The iff and the ECRC network have stressed that products need to be of high quality if consumer protection is to be ensured. Payment protection insurance was a classic example of a product unfit for purpose, not only because it was missold via banks on a massive scale due to dangerous incentives but because of its product features as well as its disrespected target market. Now ESMA is consulting on its draft guidelines for product governance until 5 January 2017. Focus on the target market is a good start and we welcome the obligation for firms to take responsibility for products throughout their lifecycle but can we not also establish basic fundamental minimum criteria that financial products should meet?
On 5.10.2016 the European Securities and Markets Authority (ESMA) opened a consultation on product governance guidelines under the Markets in Financial Instruments Directive (MiFID II) regarding the target market assessment by manufacturers and distributors of financial products. We welcome the desire to enhance investor protection by regulating all stages of the life-cycle of products or services in order to ensure that firms which manufacture and distribute financial instruments and structured deposits act in the clients’ best interests.
The website says: “This Consultation Paper is primarily of interest to competent authorities and firms that are subject to Directive 2014/65/EU of the European Parliament and of the Council1 (MiFID II). In particular, this paper is addressed to investment firms and credit institutions performing investment services and activities and their staff; especially, firms which manufacture financial instruments or structured deposits for sale to clients as well as the firms which distribute them. This paper is also important for trade associations, investors, and consumer groups, because the guidelines seek to implement enhanced provisions, to ensure investor protection with potential impacts for anyone engaged in the dealing with or processing of financial instruments.”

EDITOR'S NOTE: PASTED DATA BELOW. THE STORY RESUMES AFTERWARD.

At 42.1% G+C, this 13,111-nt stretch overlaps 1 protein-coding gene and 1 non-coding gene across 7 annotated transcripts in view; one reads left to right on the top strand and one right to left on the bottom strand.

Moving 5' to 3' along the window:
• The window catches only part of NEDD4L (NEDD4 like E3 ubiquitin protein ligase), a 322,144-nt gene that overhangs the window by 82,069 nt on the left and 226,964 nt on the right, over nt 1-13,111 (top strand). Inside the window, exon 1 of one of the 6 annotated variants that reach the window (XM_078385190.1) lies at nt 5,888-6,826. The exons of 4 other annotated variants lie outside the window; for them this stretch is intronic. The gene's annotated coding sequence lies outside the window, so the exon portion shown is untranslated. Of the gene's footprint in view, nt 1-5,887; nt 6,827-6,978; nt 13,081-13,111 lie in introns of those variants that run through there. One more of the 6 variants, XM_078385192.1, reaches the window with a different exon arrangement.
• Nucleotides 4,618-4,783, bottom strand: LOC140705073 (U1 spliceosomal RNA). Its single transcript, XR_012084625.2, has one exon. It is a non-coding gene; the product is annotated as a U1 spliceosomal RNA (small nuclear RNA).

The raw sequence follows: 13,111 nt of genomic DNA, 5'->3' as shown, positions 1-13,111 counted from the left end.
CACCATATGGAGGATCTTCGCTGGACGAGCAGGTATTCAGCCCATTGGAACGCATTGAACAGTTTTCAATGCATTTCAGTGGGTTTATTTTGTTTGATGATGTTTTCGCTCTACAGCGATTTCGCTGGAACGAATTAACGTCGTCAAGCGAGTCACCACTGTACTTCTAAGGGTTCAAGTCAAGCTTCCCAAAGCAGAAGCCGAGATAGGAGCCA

Extracts from the letter:
These requirements cover arrangements for:
1. firms to adopt when manufacturing products (product governance obligations for manufacturers); and
2. firms to adopt when deciding the range of products and services they intend to offer to clients and when offering or recommending such products to clients (product governance obligations for distributors).
The proposed guidelines address issues specific to manufacturers and distributors as well as issues common to both.
Topics for Manufacturers
- Identification of the potential target market by the manufacturer: categories to be considered;
- Identification of the potential target market: differentiation on the basis of the nature of the product manufactured; and
- Articulation between the distribution strategy of the manufacturer and its definition of the target market.
Topics for Distributors
- Identification of the target market by the distributor: categories to be considered and differentiation on the basis of the nature of the product distributed;